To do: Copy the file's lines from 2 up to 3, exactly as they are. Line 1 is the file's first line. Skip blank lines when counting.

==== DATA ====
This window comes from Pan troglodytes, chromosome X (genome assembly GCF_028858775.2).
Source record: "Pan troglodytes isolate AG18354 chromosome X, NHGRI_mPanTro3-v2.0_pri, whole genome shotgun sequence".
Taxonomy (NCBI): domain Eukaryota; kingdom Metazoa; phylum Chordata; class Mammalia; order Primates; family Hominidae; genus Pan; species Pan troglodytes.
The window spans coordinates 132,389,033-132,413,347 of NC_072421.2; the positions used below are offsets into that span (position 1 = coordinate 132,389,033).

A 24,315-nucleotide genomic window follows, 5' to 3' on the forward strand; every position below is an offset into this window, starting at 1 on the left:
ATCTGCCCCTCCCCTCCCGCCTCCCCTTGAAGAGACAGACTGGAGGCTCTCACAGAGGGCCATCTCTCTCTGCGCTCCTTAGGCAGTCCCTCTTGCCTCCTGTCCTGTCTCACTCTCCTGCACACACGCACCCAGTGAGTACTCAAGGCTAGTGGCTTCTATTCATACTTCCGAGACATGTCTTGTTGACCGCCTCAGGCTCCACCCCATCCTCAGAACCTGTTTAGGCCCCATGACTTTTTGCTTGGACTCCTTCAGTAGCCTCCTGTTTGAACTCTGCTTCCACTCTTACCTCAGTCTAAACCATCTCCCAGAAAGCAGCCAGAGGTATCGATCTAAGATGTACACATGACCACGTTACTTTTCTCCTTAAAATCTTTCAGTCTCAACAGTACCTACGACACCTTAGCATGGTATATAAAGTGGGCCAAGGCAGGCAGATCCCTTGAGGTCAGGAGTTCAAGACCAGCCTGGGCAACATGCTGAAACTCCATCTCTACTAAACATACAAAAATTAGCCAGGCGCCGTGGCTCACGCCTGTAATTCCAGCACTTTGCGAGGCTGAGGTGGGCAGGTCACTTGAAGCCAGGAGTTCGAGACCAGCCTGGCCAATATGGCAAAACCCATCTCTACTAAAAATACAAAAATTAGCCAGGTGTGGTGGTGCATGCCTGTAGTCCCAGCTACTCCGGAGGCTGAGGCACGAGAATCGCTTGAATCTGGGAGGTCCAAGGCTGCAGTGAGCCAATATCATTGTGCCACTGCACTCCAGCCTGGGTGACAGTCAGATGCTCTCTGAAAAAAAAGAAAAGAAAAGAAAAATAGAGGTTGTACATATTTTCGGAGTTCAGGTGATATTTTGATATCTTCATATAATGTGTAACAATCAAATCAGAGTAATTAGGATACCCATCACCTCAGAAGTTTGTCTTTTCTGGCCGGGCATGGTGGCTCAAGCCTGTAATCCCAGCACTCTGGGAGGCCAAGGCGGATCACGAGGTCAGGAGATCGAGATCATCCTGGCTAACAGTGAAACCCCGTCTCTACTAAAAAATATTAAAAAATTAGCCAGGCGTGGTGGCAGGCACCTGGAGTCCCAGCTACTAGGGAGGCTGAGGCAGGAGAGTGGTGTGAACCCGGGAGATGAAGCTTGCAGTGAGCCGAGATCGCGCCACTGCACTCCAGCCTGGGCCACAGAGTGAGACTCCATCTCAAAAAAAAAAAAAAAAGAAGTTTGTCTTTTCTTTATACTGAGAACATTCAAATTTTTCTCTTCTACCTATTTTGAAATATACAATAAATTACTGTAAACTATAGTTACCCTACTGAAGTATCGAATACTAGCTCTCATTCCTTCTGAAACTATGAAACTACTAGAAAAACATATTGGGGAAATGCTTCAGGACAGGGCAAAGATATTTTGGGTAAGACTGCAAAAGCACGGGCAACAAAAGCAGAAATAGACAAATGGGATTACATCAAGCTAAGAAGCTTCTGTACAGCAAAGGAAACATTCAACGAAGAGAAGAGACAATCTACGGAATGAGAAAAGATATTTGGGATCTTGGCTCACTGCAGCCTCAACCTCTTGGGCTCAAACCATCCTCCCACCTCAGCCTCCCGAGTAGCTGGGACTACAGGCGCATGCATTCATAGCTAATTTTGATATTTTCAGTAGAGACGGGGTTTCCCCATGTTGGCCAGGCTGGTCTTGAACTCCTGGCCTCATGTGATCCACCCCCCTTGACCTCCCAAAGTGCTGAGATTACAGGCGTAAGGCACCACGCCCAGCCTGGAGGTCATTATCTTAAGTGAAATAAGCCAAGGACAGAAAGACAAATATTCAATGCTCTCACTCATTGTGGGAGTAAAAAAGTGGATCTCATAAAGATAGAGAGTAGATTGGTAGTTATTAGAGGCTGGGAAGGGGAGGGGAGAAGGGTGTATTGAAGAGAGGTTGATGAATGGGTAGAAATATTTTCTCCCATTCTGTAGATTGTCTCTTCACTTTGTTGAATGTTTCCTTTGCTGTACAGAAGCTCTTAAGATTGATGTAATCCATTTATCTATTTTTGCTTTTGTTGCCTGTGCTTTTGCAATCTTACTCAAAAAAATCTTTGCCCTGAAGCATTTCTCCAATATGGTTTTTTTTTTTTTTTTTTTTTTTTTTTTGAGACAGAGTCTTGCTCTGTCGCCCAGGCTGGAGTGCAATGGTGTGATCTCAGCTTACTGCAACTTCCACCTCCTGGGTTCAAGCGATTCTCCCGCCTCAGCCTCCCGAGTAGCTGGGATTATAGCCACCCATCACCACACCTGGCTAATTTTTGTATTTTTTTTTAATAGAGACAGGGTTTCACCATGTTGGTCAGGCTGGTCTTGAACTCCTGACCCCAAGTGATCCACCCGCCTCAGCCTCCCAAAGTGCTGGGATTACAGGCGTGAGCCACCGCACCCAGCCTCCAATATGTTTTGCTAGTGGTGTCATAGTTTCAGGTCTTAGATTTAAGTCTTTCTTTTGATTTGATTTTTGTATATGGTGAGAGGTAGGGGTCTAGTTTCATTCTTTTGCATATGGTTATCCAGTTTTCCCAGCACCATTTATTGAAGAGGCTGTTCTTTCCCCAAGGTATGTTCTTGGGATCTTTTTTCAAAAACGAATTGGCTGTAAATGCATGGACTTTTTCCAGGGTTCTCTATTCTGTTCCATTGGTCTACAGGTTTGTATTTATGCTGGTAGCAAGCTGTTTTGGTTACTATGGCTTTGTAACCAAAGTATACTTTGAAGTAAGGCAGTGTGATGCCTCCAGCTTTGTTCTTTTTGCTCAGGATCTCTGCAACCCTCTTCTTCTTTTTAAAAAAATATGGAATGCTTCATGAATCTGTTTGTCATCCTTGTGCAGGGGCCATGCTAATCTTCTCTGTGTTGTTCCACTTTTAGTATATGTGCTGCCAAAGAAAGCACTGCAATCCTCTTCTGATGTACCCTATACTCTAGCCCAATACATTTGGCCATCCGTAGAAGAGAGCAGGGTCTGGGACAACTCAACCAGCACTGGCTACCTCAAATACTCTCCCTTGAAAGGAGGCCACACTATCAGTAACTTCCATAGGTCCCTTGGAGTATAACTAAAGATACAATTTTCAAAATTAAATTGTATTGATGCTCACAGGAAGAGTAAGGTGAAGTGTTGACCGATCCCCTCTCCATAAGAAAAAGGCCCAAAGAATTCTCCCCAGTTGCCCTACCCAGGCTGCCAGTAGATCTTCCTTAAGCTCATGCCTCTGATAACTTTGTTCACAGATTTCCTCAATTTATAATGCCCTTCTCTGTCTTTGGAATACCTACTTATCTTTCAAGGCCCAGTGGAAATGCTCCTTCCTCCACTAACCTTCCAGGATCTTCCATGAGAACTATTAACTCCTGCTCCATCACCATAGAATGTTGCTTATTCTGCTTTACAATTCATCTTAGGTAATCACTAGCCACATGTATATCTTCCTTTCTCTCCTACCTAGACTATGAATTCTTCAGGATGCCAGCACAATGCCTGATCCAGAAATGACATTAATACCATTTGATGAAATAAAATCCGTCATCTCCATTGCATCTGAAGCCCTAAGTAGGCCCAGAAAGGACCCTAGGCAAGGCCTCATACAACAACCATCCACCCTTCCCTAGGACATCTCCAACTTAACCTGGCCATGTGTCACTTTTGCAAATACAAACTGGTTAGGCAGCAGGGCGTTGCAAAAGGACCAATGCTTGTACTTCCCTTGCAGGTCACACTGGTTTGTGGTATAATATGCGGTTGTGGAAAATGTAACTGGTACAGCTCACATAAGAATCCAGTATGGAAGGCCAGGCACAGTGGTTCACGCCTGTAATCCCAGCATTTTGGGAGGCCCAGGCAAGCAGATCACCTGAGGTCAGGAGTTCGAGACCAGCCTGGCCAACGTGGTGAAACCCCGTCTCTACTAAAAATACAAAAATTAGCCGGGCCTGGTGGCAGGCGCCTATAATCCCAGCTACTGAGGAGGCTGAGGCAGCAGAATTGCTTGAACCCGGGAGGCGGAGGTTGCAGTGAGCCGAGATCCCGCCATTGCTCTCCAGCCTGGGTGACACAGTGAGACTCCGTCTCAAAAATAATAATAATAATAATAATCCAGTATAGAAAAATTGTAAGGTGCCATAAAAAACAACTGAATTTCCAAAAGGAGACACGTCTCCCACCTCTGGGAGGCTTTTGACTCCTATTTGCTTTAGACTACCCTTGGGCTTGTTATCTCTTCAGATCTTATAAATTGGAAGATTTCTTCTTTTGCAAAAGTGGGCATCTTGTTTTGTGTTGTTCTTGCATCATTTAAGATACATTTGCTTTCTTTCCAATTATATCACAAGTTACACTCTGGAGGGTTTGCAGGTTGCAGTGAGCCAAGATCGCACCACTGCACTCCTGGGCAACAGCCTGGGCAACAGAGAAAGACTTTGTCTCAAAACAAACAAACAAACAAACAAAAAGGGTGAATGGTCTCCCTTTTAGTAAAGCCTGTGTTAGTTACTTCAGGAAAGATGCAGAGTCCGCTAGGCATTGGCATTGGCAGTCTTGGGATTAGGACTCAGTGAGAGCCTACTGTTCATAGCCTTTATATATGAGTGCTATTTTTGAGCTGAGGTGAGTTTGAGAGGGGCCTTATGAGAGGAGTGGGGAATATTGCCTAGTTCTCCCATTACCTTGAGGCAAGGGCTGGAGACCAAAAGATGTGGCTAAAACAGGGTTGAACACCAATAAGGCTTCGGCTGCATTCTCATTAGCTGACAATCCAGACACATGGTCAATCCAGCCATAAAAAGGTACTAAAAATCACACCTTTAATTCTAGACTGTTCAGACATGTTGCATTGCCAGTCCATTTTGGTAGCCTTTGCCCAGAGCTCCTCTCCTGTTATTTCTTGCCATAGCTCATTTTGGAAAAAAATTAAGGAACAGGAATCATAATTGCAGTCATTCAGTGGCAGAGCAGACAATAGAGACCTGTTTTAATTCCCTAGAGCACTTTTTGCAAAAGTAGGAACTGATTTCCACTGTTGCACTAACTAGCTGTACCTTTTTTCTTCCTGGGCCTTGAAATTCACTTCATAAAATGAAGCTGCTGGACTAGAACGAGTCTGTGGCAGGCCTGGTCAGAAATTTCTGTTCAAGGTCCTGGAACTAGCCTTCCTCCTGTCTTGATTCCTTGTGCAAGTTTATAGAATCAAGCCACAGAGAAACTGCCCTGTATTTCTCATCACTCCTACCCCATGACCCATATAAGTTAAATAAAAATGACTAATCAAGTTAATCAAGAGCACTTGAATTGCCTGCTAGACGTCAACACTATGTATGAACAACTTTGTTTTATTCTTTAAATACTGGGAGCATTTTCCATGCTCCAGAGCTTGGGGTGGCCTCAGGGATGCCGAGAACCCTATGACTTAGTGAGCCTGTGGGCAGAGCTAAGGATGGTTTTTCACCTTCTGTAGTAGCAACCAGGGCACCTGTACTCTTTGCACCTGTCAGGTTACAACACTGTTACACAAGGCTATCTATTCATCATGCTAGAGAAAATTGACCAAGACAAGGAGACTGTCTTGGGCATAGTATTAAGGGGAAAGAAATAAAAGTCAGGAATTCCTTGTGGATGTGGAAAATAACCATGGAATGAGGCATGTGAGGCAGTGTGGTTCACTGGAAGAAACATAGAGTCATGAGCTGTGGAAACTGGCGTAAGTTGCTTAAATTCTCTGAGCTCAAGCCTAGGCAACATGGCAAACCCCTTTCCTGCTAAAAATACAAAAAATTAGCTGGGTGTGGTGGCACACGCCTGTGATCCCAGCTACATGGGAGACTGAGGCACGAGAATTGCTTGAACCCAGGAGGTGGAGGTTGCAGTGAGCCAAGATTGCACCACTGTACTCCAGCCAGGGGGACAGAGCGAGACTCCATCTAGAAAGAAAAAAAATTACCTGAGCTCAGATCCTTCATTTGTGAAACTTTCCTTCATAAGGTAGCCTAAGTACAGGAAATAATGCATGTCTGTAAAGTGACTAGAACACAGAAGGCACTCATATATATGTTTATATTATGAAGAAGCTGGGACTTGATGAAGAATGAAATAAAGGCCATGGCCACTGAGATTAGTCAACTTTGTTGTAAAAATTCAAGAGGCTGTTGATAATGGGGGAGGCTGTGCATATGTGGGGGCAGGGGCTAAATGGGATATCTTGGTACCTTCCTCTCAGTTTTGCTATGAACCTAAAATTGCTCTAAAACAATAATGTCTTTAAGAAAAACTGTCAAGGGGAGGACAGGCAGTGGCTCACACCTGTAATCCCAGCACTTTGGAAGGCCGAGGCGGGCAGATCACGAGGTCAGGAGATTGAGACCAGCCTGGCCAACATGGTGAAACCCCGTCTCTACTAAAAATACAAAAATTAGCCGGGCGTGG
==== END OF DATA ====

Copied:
Source record: "Pan troglodytes isolate AG18354 chromosome X, NHGRI_mPanTro3-v2.0_pri, whole genome shotgun sequence".
Taxonomy (NCBI): domain Eukaryota; kingdom Metazoa; phylum Chordata; class Mammalia; order Primates; family Hominidae; genus Pan; species Pan troglodytes.